I think of the Black Flower as some sort of benevolent mushroom cloud ballooning over the Kensington rooftops. It’s purpose somewhat obscure. Like something out of a pulp Sci-fi novel, Aldiss and Ballard. “Black Flower grow, easy, easy take it slow”. The scarlet chimney pots lined up like soldiers on parade amongst the spidery branches of the trees in Holland Park all pointing upwards. Upwards like the skeletal hand on the cover of the “Dedicated to Markos III” album sleeve, caressed by the disembodied red finger-nailed hand. Something like an Amicus film poster, something full of portent and gloss. Like the song. It’s beguiled me for thirty years and it refuses to let go. I bloody love it.

It came from the back-streets of those glorious 60’s. Hidden away in the rehearsal rooms, of songwriting teams hammering away at pianos with scratch backing bands formed in the queue on the stairs, waiting to pitch their weekly offering to the men with the golden ears. A time when David Jones was studying Scott Walker and Freddie Bulsara, was doing the same with Barry Ryan and somewhere above Oxford Street Reg Dwight was practising on being everyone to anyone who'd listen. The collective known as Nirvana were at their core an Irish rocker and an exotic Greek living la vie Boheme along the length of the Uxbridge Road. If Pat Campbell-Lyons voice was fey then Alex Spyropoulos’ was even feyer. (on this selection he's like a lounge Donovan). Songwriters first and foremost they briefly dallied as a baroque in-concert group assembled from the classical music students they stalked hanging around outside the Royal College of Music. It was all kaftans and harpsichords for a spell with a repertoire of ethereal morsels such as “Pentecost Hotel”, “I Believe in Magic” and “Tiny Goddess”, the latter memorably covered in French, German and Italian by the highly erotic Francoise Hardy. Incongruously they became the first band signed to Island Records and hot on the heels, their phased ”Rainbow Chaser” charted as a minor hit in the UK and a major one on the continent. By 1968 it was almost over, they’d scaled down to a duo and were promoting the record across Europe, clutching only their string charts and the assistance of whoever the record company had arranged to meet them at the airport. But along the way they filled out the soundtrack to the bizarre “The Touchables” film and took a trip to Rio to help launch the international singing career of Jimmy Cliff. There was also a naked appearance in front of teenage girls on Belgian TV save for angels wings and underpants. And in Paris one memorable Sunday afternoon they appeared on a TV happening with Salvador Dali where a couple of Bengal tigers prowled around a studio filled with paint pots and expensive chocolates.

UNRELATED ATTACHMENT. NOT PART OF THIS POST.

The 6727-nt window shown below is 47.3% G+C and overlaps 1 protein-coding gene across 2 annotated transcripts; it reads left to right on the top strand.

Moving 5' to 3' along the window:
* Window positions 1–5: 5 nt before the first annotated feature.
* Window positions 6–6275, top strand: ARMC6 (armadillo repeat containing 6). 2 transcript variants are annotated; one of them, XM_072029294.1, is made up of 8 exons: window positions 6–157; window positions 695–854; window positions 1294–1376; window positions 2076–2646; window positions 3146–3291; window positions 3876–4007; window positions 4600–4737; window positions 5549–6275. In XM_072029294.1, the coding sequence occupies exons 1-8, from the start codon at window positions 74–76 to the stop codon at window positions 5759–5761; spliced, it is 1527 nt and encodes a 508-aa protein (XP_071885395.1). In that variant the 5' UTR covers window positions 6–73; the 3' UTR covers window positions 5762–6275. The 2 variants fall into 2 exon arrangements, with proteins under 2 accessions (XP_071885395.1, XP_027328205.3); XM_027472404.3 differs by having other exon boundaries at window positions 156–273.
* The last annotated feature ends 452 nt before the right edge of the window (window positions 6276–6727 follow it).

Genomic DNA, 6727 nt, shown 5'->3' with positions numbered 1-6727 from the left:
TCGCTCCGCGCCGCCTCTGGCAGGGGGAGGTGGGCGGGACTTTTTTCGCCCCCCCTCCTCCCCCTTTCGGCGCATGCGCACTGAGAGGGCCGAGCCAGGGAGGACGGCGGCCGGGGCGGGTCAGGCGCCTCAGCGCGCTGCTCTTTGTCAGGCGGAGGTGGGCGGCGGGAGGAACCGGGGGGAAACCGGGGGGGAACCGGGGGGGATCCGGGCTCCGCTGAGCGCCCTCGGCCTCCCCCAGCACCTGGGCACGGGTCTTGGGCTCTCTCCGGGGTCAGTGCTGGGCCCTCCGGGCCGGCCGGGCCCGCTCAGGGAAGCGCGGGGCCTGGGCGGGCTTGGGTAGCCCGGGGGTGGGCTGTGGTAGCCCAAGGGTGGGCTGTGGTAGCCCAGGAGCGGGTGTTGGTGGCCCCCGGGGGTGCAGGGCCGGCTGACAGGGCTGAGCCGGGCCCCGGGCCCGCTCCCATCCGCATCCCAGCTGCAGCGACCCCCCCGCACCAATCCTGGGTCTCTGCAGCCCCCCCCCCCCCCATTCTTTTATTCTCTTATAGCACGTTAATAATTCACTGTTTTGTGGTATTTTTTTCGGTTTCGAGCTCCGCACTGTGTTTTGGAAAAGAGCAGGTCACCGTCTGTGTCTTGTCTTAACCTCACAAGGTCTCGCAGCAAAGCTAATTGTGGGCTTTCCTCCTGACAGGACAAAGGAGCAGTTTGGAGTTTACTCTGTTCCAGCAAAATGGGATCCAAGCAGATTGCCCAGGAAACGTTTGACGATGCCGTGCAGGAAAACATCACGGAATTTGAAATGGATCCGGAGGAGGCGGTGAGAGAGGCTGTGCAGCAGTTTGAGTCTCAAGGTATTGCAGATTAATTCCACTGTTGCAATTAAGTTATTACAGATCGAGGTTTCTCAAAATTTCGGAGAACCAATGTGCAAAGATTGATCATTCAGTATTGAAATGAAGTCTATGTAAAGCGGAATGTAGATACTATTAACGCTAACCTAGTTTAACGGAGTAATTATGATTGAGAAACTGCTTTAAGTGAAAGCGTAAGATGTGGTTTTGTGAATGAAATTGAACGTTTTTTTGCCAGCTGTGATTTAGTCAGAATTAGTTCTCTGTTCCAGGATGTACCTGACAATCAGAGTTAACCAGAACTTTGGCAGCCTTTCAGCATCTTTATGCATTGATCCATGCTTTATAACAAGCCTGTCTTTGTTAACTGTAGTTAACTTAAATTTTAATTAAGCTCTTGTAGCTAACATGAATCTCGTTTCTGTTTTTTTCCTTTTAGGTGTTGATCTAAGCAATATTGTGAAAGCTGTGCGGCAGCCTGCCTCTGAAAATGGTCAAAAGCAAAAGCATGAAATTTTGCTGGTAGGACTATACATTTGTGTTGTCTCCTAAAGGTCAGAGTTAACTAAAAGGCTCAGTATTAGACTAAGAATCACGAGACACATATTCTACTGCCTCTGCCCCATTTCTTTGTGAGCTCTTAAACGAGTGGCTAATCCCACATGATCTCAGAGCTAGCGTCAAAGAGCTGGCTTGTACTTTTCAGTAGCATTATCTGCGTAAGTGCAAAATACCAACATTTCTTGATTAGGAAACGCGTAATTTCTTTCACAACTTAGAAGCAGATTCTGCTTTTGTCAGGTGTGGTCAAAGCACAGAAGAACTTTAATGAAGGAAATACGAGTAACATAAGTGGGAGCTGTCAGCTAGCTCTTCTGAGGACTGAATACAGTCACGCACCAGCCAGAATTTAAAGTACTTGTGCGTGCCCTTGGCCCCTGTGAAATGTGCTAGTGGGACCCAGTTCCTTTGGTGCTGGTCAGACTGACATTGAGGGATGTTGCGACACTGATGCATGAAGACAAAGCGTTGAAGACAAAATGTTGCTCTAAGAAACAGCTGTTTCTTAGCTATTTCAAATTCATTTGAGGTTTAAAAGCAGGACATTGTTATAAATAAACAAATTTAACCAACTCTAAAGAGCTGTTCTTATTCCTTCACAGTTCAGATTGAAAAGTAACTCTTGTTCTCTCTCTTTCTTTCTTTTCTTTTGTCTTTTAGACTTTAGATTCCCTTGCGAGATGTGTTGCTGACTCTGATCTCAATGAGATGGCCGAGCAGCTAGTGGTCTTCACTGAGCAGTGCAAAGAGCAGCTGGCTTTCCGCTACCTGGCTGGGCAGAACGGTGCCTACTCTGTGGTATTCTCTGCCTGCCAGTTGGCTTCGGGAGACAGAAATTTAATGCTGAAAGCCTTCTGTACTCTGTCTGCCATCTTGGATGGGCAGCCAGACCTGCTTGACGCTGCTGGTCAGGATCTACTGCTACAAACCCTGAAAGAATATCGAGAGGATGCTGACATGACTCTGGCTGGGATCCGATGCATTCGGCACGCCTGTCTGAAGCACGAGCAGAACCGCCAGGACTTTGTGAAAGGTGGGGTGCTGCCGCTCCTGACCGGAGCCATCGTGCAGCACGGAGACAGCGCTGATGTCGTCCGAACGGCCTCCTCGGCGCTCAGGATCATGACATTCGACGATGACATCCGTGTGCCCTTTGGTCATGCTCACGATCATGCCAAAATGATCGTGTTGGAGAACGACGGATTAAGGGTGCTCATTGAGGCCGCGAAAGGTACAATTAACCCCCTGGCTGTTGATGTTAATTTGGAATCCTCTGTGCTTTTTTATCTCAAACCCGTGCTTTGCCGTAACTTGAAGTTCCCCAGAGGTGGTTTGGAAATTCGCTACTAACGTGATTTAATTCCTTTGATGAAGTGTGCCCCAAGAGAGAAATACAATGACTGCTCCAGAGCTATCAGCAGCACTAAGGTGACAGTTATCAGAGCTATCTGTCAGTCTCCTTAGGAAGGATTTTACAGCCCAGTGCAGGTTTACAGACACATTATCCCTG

And the muse propelled them on and on and like the Black Flower it grew and grew …until inevitably Island Records rejected the new album. The title sounded too much like “Black Power” and the music sounded too much like Un Homme et Une Femme and not enough like "All Right Now".

But that’s just history, it was done and its with us now. Over 3 days at Pye’s Marble Arch studios in the Spring of 1969 with a cavalcade of arrangers clocking-in and out including Mike Hurst, Tony Visconti, Mike Vickers and Johnny Scott, they gathered to score the new batch of  euro-pop sounds. There were songs about the blind and the beautiful, about Aline Cherie, about Island boss Chris Blackwell, a duet with Lesley Duncan and a Webb-like western about Illinois (not Wichita). And against Skis on Sunday strings they nailed the perfect anglo-chanson "The World is Cold Without You" and capped it all off with the monumental "Black Flower". 

It starts like the opening of a movie with Spyropoulos softly enunciating obscure couplets …

Pick a black flower

Girl in the supermart

Holy man in the monastery

With all your mystery

It's simplistic and strange and floats about in an ambience of easy strings that sit on the edge of a larger orchestra that promises something far more disruptive. And then it comes with the rush of a an unexpected wall of sound chorus,“Black Flower grow, easy easy take it slow…” The skies darken - think Jean-Pierre-Ferland’s “Le Chat du Café des Artistes” (c’mon you know the one) and then a press of the switch and the candelabra is turned back on, the mood restored and all is well again. And back we go into this mysterious lyric that with closed eyes behind tinted specs could be coming  en direct a L’Olympia ou Bobino:

Paradise found

The world is breaking up

Now the devil can spread his wings

And everybody sings…

The devil indeed.The ending is devastating. It just breaks out into a long raucous multitracked guitar solo over jittery military drums that stutter and collapse like grenadier guards tottering in the heat at Horse Guards Parade. On it goes, on it goes like a curtain falling over the whole Nirvana project. The summit of their blink and you'll miss it moment in the sun. It could have ended the album. When I taped it in 1990 from Stoke-on-Trent Public Library it was on a compilation that started with it and that really worked I have to say. Label stable-mates Spooky Tooth were on the sessions for this album but I don’t think this is the work of Luther Grosvenor. The other guitarist cited is Billy Bremner who went on to play with Dave Edmunds Rockpile in the 70’s. So take a bow. I think.